The tabloids are bursting this week with controversy over Jessica Simpson’s comments in a recent Elle Magazine cover story in which she discusses the song “Remember That”, written by myself and Rachel Proctor. The song reaches out to women who are experiencing abuse from the perspective of someone who has lived through it, and in the interview Jessica admits that she herself has experienced abuse in the past.
Online message boards are overflowing with discussion about who may have abused Jessica, and why she has chosen not to come out and identify the culprit. Knowing the level of sensationalist media around her private life, I completely understand and respect her decision not to name names. If she wanted to, Jessica would have every right to identify the person, but that is beside the point. The truth is, it doesn’t matter who is responsible for abusing her. What does matter is that it can happen to anyone…and that it isn’t usually obvious to the outside world when it’s happening.
I have to say that this is something I have strong feelings about. Having lived through an abusive relationship myself, I was faced with the decision about whether to speak up about the experience or not. Rachel and I chose to write a song about it, and in doing so to share our experience with the public. The down side is that somebody might get hurt by it – suspicions and aspersions cast towards anyone, regardless of whether they’re right or wrong, are a sad side effect. But the upside is that when you think about the sheer number of women who could be HELPED by hearing that song, I believe the good outweighs the bad a thousand times over.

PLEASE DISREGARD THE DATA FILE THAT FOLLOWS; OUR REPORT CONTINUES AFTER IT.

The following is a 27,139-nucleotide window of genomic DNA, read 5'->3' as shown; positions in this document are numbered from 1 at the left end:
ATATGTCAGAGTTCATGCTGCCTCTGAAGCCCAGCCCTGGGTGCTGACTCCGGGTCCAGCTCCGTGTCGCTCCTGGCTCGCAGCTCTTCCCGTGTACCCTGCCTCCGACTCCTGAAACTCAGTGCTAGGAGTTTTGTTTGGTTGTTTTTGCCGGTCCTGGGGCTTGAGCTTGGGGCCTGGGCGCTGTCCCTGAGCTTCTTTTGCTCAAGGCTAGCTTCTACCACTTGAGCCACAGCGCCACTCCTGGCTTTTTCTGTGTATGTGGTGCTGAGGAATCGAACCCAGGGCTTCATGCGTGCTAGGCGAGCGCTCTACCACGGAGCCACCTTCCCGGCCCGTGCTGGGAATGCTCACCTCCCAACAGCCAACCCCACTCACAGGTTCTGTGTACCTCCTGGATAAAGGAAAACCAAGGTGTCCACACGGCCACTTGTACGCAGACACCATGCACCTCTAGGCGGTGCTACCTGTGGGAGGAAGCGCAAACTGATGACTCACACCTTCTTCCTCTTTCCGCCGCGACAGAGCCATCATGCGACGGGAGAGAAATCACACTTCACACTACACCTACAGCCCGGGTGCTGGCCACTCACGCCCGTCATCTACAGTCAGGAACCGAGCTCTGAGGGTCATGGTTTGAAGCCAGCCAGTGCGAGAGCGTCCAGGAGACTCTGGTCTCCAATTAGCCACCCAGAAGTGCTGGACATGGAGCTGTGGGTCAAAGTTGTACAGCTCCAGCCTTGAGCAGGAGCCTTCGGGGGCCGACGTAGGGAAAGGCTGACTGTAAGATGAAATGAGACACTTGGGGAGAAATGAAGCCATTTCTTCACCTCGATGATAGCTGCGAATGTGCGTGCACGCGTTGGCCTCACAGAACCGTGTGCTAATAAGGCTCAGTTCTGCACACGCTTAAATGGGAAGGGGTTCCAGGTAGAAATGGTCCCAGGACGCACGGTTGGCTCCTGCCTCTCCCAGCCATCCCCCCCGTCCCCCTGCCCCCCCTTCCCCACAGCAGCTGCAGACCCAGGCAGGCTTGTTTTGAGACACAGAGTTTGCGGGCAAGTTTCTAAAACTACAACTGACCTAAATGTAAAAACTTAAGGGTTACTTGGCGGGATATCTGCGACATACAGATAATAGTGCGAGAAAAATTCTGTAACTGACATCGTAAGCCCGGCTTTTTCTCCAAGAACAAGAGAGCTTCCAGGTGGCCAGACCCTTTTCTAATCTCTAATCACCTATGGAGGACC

When Jessica talked to Rachel and I about how deeply she identified with this song, we knew it had found the right home, but we were actually quite amazed that she was going to record it. We always knew that it would have to be recorded by an artist who could identify with the lyrics of the song – lyrics that say “I’ve stood there in your shoes” – but we didn’t know if anyone would ever have the guts to publicly stand up and take ownership of having personally experienced abuse. It would be a whole lot easier for an artist to sing a song about abuse written story-style, in the third person. That could climb up the chart just as fast as this song could, but it could never change someone’s life as effectively as a song sung directly TO an abused woman BY an abused woman could. So the fact that Jessica was willing to record this song and to face the controversy it brings is both a testament to her strength and a measure of her dedication to helping other women through what she’s experienced.
Living through something like that…it’s the darkest, most painful territory of the human spirit. It leaves you with a deep compassion for others who are going through it, and a burning desire to somehow help them find their way to the light again. For Jessica’s sake, for Rachel’s and for mine, I hope that this song is a ray of light for someone when they need it most.